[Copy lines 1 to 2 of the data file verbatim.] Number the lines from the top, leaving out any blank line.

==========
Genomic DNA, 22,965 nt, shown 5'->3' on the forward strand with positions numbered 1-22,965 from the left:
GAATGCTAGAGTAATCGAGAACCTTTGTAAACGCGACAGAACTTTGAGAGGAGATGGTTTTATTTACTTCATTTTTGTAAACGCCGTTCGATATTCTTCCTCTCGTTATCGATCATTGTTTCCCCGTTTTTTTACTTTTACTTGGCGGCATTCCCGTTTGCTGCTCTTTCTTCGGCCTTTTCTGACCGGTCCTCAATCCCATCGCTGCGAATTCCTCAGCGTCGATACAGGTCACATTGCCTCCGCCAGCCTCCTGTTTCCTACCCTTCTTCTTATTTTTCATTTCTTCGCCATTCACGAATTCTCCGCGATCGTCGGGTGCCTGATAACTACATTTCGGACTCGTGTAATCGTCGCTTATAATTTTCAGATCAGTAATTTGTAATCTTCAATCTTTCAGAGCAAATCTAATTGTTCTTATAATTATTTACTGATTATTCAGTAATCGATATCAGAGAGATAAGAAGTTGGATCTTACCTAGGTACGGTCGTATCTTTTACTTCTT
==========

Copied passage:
Genomic DNA, 22,965 nt, shown 5'->3' on the forward strand with positions numbered 1-22,965 from the left:
GAATGCTAGAGTAATCGAGAACCTTTGTAAACGCGACAGAACTTTGAGAGGAGATGGTTTTATTTACTTCATTTTTGTAAACGCCGTTCGATATTCTTCCTCTCGTTATCGATCATTGTTTCCCCGTTTTTTTACTTTTACTTGGCGGCATTCCCGTTTGCTGCTCTTTCTTCGGCCTTTTCTGACCGGTCCTCAATCCCATCGCTGCGAATTCCTCAGCGTCGATACAGGTCACATTGCCTCCGCCAGCCTCCTGTTTCCTACCCTTCTTCTTATTTTTCATTTCTTCGCCATTCACGAATTCTCCGCGATCGTCGGGTGCCTGATAACTACATTTCGGACTCGTGTAATCGTCGCTTATAATTTTCAGATCAGTAATTTGTAATCTTCAATCTTTCAGAGCAAATCTAATTGTTCTTATAATTATTTACTGATTATTCAGTAATCGATATCAGAGAGATAAGAAGTTGGATCTTACCTAGGTACGGTCGTATCTTTTACTTCTT